Kafka relies on the Linux page cache to accelerate disk I/O, which has issues such as flushing the cache after a backup. Redpanda bypasses the Linux page cache to avoid its design flaws; instead, it uses custom memory management and I/O scheduling.

Redpanda goes beyond the Kafka protocol into the future of streaming with inline WebAssembly transforms and geo-replicated hierarchical storage/shadow indexing. WebAssembly (WASM) is a high-performance, system-independent byte code system that is compiled from other languages. Alexander Gallego, the founder and CEO of Redpanda, has said that "What JavaScript did for the web in the late '90s is what WebAssembly can do for server-side applications." Redpanda uses WASM to perform data transformations on streams without needing to use an external processor such as Apache Flink.

According to Redpanda, Shadow Indexing is a multi-tiered remote storage solution that provides the ability to archive log segments to a cloud object store in real time as the topic is being produced. You can recover a topic that no longer exists in the cluster, and replay and read log data as a stream directly from cloud storage even if it doesn’t exist in the cluster. Shadow Indexing provides a disaster recovery plan that takes advantage of infinitely scalable storage systems, is easy to configure, and works in real time.

Redpanda supports observability via Prometheus and Grafana. It has a metrics endpoint, and the rpm generate command can create configuration for both Prometheus and Grafana.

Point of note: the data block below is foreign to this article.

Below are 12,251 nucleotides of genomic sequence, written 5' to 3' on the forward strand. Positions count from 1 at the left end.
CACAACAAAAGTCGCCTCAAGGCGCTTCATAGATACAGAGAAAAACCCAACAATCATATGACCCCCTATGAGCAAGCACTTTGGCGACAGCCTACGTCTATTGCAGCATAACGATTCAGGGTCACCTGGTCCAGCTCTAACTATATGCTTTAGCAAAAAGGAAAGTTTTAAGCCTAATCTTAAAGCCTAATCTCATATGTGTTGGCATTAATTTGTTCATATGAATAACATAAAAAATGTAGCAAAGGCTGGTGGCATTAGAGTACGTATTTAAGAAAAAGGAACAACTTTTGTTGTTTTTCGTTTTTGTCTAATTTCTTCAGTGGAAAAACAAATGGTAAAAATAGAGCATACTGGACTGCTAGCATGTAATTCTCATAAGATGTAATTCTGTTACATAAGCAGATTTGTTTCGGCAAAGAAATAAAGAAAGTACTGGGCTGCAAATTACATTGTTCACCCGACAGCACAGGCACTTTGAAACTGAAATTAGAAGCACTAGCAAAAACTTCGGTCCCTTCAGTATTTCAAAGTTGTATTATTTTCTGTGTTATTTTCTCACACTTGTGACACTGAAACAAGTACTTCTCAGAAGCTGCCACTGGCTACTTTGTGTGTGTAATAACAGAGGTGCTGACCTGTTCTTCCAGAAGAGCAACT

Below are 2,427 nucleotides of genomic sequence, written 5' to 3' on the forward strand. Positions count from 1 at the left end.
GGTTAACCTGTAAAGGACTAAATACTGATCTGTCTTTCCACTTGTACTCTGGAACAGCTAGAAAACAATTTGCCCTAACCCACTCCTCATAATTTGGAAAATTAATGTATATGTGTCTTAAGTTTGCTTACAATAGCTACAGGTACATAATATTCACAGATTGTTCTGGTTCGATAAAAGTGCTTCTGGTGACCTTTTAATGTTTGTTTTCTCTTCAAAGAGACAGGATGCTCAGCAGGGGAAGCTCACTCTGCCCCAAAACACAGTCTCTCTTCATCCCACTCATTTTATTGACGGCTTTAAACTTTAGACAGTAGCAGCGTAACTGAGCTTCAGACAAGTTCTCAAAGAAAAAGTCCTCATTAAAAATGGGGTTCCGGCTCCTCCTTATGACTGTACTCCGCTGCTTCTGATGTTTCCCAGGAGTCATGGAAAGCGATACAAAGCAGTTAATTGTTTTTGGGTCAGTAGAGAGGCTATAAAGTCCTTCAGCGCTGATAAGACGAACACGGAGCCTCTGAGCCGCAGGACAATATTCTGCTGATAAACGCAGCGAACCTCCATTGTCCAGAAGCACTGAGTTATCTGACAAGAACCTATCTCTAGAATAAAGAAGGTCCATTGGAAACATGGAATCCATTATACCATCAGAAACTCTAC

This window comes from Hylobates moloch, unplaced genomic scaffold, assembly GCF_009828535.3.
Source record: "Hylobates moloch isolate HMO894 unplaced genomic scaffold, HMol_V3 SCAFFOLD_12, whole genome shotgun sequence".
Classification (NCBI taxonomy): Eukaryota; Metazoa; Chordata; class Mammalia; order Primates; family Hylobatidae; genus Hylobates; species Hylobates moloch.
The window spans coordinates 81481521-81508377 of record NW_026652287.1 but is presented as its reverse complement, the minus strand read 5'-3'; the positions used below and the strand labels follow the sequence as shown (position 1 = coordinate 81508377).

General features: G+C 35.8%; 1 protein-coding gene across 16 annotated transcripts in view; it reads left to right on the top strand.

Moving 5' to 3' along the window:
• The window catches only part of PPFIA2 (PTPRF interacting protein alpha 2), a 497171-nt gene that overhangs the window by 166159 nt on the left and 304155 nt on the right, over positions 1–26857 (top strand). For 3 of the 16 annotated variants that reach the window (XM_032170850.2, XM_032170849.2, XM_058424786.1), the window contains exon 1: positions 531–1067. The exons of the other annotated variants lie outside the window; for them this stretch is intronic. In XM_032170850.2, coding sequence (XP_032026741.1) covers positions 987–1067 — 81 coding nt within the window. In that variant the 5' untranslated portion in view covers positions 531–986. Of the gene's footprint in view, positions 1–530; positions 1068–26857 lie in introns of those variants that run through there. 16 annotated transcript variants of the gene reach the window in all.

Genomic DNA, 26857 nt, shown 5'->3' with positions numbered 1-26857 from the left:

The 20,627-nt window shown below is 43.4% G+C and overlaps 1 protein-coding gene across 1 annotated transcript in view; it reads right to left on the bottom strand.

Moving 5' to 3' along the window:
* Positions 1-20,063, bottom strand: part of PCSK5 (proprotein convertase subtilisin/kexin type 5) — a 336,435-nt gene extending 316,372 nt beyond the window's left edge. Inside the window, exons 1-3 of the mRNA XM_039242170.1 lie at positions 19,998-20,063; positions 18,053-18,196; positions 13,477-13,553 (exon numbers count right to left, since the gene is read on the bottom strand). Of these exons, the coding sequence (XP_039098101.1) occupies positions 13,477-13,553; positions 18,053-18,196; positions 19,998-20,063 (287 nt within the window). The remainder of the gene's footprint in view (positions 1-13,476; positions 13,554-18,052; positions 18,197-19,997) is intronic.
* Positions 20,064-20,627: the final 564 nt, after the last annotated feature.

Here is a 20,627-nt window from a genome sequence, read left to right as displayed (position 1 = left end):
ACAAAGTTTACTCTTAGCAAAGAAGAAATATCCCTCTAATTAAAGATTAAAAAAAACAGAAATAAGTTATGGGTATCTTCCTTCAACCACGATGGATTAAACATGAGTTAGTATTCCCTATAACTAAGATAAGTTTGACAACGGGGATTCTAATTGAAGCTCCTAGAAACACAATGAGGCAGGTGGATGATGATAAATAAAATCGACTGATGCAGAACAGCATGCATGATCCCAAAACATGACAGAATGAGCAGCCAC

Architectural overview

As shown in Figure 2, Kafka's architecture is designed to scale. Each component is given its own servers, and if any layer becomes overloaded, you can scale it independently by adding nodes to that specific layer. For example, when adding applications that use the Confluent REST proxy, you may find that the REST proxy no longer provides the required throughput, while the underlying Kafka brokers still have spare capacity. In this case, you can scale your entire platform simply by adding REST proxy nodes.

redpanda fig2 IDG

Figure 2. Confluent Kafka large-cluster architecture diagram.

The diagram in Figure 3 shows a three-node Redpanda cluster, where each cluster supports the Kafka API, an HTTP proxy, the Kafka schema registry, and a WebAssembly engine.

redpanda fig3 IDG

Figure 3. High-level architecture of Redpanda.

Installing and testing Redpanda

You can install Redpanda on Linux and on Docker or Kubernetes containers running on macOS or Windows. You can also run Redpanda in either your own cloud or Redpanda's fully managed cloud. My first instinct, based on the difficulty of installing and managing Kafka clusters, was to use the Redpanda cloud. I was convinced to try installing Redpanda in Docker on one of my Macs; it turned out to be painless once I repaired and updated my old Homebrew installation.